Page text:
The granularity of data provided enables marketers to gain a deep understanding of usage patterns. In any mobile OS except iOS 14.5, the in-app SDK can provide extremely precise data on the frequency, time, and place as well as the length of app usage on each individual device. It supports better clustering of users for “mass-personalization” and leads to higher ROI efficiency, and there is an opportunity to follow up with users who have not opened an app for a while and targeting them with items related to their in-app purchases or past usage habits.
One of the key advantages of mobile advertising is that it is very easy to measure. In Android, every clicked advertisement can be tracked down (and it is an opt-in functionality for iOS users) and that empowers advertisers to make smart decisions about where to advertise. It also means they can create a great user experience for their current or potential audience.
There are always some constraints to take into account, regardless of the platform or channel that you choose to advertise with. People are exposed to an incredible amount of advertising every day, and mobile advertising is no exception.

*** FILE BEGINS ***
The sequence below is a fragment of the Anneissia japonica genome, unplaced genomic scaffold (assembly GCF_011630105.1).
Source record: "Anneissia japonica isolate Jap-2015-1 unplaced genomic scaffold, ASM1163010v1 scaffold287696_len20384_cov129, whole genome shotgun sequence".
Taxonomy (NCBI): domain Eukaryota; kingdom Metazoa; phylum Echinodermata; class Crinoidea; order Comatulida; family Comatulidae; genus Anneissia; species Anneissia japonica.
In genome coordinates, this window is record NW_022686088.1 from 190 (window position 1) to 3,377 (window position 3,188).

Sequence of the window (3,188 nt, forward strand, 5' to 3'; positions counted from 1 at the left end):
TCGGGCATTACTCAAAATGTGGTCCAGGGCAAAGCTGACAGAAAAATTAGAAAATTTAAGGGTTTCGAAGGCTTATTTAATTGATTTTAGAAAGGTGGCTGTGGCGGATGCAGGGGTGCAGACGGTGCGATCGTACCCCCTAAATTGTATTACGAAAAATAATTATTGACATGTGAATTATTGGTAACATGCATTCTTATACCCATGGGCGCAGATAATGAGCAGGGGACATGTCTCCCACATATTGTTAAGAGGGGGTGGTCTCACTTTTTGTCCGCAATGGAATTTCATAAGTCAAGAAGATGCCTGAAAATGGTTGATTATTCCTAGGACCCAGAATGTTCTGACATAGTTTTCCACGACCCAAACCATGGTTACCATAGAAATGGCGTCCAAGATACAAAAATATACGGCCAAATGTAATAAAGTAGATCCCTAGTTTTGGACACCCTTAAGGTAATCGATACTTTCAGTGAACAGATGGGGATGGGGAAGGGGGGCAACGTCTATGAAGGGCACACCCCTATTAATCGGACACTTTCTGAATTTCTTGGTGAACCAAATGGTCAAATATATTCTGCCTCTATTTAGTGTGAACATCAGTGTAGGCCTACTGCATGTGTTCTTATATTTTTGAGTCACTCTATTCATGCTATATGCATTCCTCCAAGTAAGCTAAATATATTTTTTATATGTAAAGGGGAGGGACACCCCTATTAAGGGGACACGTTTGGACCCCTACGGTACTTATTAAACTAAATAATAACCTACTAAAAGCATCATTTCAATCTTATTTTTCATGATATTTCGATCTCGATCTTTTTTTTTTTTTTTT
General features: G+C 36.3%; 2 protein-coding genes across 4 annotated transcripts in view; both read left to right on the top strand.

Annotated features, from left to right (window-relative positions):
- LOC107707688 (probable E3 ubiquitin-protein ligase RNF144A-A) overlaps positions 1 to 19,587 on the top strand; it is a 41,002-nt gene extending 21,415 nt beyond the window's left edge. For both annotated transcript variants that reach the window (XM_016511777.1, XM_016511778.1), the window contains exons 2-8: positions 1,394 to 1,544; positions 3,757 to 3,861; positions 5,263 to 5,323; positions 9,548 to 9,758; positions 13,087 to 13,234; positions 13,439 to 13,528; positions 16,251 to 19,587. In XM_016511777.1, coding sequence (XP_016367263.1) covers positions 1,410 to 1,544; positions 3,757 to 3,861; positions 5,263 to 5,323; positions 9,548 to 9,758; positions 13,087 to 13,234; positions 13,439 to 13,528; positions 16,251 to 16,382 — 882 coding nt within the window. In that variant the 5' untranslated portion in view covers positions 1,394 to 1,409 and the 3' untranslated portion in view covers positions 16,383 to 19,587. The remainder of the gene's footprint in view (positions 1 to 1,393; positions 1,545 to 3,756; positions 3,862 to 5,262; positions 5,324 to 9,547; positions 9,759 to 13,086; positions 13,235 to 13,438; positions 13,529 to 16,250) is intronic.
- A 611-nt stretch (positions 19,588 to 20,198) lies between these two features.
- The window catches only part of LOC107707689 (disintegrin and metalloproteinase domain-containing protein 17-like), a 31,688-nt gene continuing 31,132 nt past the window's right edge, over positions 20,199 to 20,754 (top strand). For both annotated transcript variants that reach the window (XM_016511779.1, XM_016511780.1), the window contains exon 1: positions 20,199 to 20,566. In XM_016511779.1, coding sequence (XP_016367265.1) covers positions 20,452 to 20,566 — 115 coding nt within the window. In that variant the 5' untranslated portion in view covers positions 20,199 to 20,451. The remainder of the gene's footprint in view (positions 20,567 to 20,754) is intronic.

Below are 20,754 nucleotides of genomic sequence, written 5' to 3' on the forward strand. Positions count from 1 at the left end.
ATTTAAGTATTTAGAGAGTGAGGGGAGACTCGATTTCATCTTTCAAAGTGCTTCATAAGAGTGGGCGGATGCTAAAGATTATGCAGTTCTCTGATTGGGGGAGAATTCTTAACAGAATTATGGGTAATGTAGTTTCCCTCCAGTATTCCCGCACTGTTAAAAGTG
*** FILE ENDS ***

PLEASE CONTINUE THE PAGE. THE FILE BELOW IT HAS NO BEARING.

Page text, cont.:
Another difficulty that mobile marketers run into is the serious competition. Because access to ad inventory is easy to get for any brand, competing to have your ad displayed can become very expensive. By measuring the results of campaigns that you run, you can work out how to best allocate your budgets.
One of the main challenges that mobile marketers faced this year was the rollout of iOS 14.5 and the introduction of the AppTrackingTransparency framework. What this means for advertisers on iOS is that any user who opens their app has to “opt-in” to tracking. If they don’t give consent, their IDFA (the unique device identifier used for tracking) cannot be used.
"While opt-in rates are higher than expected, particularly in verticals like hyper-casual gaming where we’re seeing numbers up to 70%+ for cross-promoted users, or e-commerce where 17% is much stronger than early predictions of 5%, it’s meant that user acquisition (UA) teams have needed to revisit their entire strategies as they learn to work with SKAdNetwork and conversion values. It’s still possible to create excellent advertising for non-opted-in iOS users, the approach through which it's done is just very different, and Adjust supports clients at every stage of their SKAdNetwork journey."Tiahn Wetzer